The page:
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In this video we'll start work on charting the results of the Boston Marathon.

0:00
All right, it's finally time to see what our data looks like.

0:03
Let's start by just seeing what happens if we try to create a chart

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based on the official time column.

0:10
Over on the 2017 tab, let's click in the cell S1 and

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then use Ctrl+Shift+Down to select the whole column, including the header.

0:20
If you're on a Mac, use Command+Shift+Down.

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Next, to create a chart, we can either open up the Insert menu and select Chart.

0:32
Or we can just click the Chart icon hidden over here in the More menu.

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Once we've done that, Google Sheets will attempt to make a chart from our data.

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However, it thinks our data is supposed to be the xaxis.

0:45
And it's looking for us to have a corresponding y value for each x value.

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Since we only have one column of data, let's check the Aggregate column S box.

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Now we see a column chart showing each finishing time along the xaxis,

1:02
and how many finishers had that time along the y.

1:06
This gives us some idea of what our data looks like.

1:09
But ultimately, it's a bit of a mess.

1:11
By only counting runners who only finished within a second of each other,

1:15
we create a really noisy chart.

1:18
And with so many labels, we can't even fit all the data.

1:22
Look, it stops at 5 hours and 58 minutes.

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And if we look behind the chart, we've got finishing times well over 6 hours.

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In order to graph our data appropriately,

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we need to be using bigger buckets than one second.

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Let's try to make this same chart, but instead of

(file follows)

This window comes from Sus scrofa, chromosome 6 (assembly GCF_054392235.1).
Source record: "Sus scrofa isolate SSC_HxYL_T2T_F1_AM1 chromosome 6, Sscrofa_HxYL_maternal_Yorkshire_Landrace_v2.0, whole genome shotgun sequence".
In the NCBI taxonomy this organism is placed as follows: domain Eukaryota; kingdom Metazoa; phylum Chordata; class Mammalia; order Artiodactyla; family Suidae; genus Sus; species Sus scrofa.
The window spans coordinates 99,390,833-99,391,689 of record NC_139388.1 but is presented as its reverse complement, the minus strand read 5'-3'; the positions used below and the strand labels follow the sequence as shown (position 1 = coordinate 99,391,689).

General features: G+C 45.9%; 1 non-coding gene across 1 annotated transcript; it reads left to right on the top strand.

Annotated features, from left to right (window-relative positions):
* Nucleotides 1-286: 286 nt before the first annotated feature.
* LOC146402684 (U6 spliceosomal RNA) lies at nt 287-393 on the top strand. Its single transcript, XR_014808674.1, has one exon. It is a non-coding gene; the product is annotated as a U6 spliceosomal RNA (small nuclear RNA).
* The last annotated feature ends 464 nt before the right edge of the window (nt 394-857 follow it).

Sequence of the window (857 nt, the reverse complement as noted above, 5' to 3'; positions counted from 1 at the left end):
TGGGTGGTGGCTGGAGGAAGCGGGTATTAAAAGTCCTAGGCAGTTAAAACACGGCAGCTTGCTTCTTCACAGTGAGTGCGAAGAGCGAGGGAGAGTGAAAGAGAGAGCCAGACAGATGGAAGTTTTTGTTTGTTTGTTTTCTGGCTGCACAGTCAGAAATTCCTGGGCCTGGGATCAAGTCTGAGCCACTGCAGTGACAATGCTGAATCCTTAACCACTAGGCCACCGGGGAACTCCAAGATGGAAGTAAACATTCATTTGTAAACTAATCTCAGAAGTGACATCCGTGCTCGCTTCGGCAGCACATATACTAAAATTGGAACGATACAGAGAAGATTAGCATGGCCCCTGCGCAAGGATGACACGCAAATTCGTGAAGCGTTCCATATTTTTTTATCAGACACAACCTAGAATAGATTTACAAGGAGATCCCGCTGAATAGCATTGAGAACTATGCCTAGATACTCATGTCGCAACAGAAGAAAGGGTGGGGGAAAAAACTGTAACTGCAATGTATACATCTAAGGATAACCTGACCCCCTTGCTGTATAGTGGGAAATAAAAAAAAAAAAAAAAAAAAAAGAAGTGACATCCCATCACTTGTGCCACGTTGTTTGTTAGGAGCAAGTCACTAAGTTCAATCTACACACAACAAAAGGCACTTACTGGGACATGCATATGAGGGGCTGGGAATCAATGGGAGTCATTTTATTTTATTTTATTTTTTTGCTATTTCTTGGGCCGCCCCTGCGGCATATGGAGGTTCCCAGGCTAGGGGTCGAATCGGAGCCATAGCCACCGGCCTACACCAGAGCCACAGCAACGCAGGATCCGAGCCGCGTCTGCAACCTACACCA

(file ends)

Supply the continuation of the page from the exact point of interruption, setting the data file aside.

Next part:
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grouping runners down to the second, let's group runners into ten minute intervals.

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That way, we should be able to have much smoother looking data

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as well as cut down on the number of labels.

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Let's start by first deleting this graph and then jumping over to the Summary tab.

1:58
Here, let's leave a space below the last standard deviation number and

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then let's add our labels.

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In column A, let's write Finishing Interval.

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And in column B, let's write Number of Finishers.

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Then, below the Finishing Intervals label, let's type 120.

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To make comparisons easy, we're going to keep everything in minutes.

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So since the first place runner finished in 2 hours and 9 minutes.

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The first interval we need to have is from 120 to 130 minutes.

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Below our 120, let's add a 130.

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Then let's select both of these cells, and

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drag out our ten minute intervals all the way down to 480.

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The last finisher was just shy of 8 hours.

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Great, that takes care of the intervals.

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Now we just need to figure out how many runners finished in

3:02
each ten minute interval, which we'll do in the next video.
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